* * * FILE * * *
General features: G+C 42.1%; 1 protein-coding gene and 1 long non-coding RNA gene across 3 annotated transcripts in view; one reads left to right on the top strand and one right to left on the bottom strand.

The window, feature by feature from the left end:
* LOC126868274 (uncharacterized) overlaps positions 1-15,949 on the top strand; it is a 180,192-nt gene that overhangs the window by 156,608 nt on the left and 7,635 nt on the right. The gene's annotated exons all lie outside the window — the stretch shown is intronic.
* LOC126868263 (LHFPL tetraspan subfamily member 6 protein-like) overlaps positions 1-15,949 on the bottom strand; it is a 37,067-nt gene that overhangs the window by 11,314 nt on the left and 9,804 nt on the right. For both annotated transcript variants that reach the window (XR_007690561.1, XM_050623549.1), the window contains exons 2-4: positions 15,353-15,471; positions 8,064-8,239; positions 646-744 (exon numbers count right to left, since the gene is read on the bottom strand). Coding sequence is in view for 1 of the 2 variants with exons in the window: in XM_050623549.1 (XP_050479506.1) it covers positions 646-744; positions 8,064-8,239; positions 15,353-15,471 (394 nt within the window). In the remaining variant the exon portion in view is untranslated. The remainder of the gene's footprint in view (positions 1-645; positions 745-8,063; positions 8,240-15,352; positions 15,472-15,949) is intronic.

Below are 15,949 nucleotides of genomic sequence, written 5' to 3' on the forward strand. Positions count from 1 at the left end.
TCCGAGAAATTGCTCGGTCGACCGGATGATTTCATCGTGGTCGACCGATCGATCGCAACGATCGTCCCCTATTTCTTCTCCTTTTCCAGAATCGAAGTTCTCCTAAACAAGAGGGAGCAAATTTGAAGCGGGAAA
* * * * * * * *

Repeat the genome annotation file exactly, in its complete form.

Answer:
General features: G+C 42.1%; 1 protein-coding gene and 1 long non-coding RNA gene across 3 annotated transcripts in view; one reads left to right on the top strand and one right to left on the bottom strand.

The window, feature by feature from the left end:
* LOC126868274 (uncharacterized) overlaps positions 1-15,949 on the top strand; it is a 180,192-nt gene that overhangs the window by 156,608 nt on the left and 7,635 nt on the right. The gene's annotated exons all lie outside the window — the stretch shown is intronic.
* LOC126868263 (LHFPL tetraspan subfamily member 6 protein-like) overlaps positions 1-15,949 on the bottom strand; it is a 37,067-nt gene that overhangs the window by 11,314 nt on the left and 9,804 nt on the right. For both annotated transcript variants that reach the window (XR_007690561.1, XM_050623549.1), the window contains exons 2-4: positions 15,353-15,471; positions 8,064-8,239; positions 646-744 (exon numbers count right to left, since the gene is read on the bottom strand). Coding sequence is in view for 1 of the 2 variants with exons in the window: in XM_050623549.1 (XP_050479506.1) it covers positions 646-744; positions 8,064-8,239; positions 15,353-15,471 (394 nt within the window). In the remaining variant the exon portion in view is untranslated. The remainder of the gene's footprint in view (positions 1-645; positions 745-8,063; positions 8,240-15,352; positions 15,472-15,949) is intronic.

Below are 15,949 nucleotides of genomic sequence, written 5' to 3' on the forward strand. Positions count from 1 at the left end.
TCCGAGAAATTGCTCGGTCGACCGGATGATTTCATCGTGGTCGACCGATCGATCGCAACGATCGTCCCCTATTTCTTCTCCTTTTCCAGAATCGAAGTTCTCCTAAACAAGAGGGAGCAAATTTGAAGCGGGAAA